This book looks at the type of painting which was central to Impressionism – the plein air landscape – and traces its development from inception by Desportes in the latter years of the seventeenth century, through the Barbizon School, to its peak in the late nineteenth century.
This article summarises the information that I have now obtained from working through that catalogue raisoné, and includes new information on Pissarro’s series paintings.
Perhaps they are the landscape equivalent of serial self-portraiture after all.
This article considers Claude Monet’s series paintings: how they developed, which major series he produced, and what he intended by painting them.
This article considers Alfred Sisley’s series paintings: how they developed, which major series he produced, and what he intended by painting them.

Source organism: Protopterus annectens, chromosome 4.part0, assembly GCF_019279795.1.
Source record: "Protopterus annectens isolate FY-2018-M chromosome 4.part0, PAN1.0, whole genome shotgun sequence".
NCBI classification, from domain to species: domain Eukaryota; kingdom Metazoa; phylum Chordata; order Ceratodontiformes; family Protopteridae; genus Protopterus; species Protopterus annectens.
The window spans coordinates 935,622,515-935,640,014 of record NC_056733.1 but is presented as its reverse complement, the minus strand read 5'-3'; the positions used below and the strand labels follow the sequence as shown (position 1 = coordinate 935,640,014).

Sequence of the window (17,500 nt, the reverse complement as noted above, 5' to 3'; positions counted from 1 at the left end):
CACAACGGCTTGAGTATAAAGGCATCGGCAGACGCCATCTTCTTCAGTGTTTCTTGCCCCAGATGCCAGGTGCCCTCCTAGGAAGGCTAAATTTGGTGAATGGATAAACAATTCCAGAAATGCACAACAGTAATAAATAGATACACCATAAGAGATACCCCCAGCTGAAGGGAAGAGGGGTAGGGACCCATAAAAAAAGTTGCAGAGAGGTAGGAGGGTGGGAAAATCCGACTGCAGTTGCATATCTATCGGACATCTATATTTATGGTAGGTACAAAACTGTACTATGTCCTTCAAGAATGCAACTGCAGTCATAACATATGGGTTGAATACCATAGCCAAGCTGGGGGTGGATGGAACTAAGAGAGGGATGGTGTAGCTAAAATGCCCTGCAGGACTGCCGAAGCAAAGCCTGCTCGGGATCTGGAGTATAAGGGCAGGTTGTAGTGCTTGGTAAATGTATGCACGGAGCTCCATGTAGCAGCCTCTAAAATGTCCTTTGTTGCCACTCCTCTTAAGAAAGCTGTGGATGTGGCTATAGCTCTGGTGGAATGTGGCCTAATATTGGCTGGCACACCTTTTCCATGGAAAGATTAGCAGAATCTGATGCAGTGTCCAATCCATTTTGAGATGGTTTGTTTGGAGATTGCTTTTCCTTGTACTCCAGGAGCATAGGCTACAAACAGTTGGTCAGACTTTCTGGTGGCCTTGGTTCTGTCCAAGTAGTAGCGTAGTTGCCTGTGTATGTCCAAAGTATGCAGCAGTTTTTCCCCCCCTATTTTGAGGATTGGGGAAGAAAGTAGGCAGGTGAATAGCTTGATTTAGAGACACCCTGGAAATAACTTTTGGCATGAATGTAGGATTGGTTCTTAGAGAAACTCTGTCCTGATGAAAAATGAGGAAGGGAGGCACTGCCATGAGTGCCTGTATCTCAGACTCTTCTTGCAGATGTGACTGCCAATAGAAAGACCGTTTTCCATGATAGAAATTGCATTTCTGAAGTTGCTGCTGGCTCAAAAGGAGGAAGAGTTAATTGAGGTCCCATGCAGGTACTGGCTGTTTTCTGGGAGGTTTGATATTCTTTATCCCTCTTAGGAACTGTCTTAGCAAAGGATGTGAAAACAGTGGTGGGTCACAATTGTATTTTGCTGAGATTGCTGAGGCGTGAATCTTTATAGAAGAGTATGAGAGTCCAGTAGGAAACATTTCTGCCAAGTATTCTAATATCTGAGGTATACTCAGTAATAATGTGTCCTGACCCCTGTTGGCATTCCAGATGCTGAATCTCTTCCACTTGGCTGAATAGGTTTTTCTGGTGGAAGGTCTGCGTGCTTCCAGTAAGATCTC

This article considers Camille Pissarro’s series paintings: how they developed, which major series he produced, and what he intended by painting them.
We are all familiar with Monet’s famous series paintings of Grainstacks at Giverny and Rouen Cathedral. This series of articles investigates series painting, and the Impressionists who painted series.
One of the most atmospheric paintings by any Impressionist, it is mystifying that Sisley’s wonderful landscapes have been all but forgotten.
Ask which were the first landscape paintings in Western art, and most would suggest works of Dürer, Albrecht Altdorfer, or Joachim Patinir. But they were actually very late compared to frescoes of the Cycladic civilisation, some three millenia before.
Favourite Paintings 6: Joseph Mallord William Turner, The Blue Rigi, Sunrise, 1842, and Norham Castle, Sunrise, c 1845
Two late paintings portraying tranquil sunlit scenes of dawn over still water, remarkable in their anticipation of Impressionism.